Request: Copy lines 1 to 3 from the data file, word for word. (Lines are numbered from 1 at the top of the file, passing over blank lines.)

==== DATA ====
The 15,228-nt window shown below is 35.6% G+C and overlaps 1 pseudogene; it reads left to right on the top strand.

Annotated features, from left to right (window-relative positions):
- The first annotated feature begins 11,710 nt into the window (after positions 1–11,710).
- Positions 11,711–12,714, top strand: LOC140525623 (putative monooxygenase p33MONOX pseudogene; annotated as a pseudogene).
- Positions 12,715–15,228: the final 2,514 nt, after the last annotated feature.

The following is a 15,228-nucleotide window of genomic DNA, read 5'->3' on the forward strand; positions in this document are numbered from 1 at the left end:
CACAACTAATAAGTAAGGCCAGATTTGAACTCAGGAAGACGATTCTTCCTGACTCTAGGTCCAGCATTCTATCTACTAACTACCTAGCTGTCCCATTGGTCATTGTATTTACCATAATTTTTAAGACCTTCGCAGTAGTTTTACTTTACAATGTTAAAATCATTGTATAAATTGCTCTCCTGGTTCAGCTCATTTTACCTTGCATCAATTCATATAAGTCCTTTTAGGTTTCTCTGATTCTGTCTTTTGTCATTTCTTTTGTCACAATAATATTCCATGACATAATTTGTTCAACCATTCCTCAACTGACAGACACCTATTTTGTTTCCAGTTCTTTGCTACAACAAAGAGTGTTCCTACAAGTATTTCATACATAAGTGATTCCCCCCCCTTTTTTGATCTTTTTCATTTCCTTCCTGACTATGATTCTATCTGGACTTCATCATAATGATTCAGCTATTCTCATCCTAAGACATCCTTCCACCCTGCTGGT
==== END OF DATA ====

The 15,228-nt window shown below is 35.6% G+C and overlaps 1 pseudogene; it reads left to right on the top strand.

Annotated features, from left to right (window-relative positions):
- The first annotated feature begins 11,710 nt into the window (after positions 1–11,710).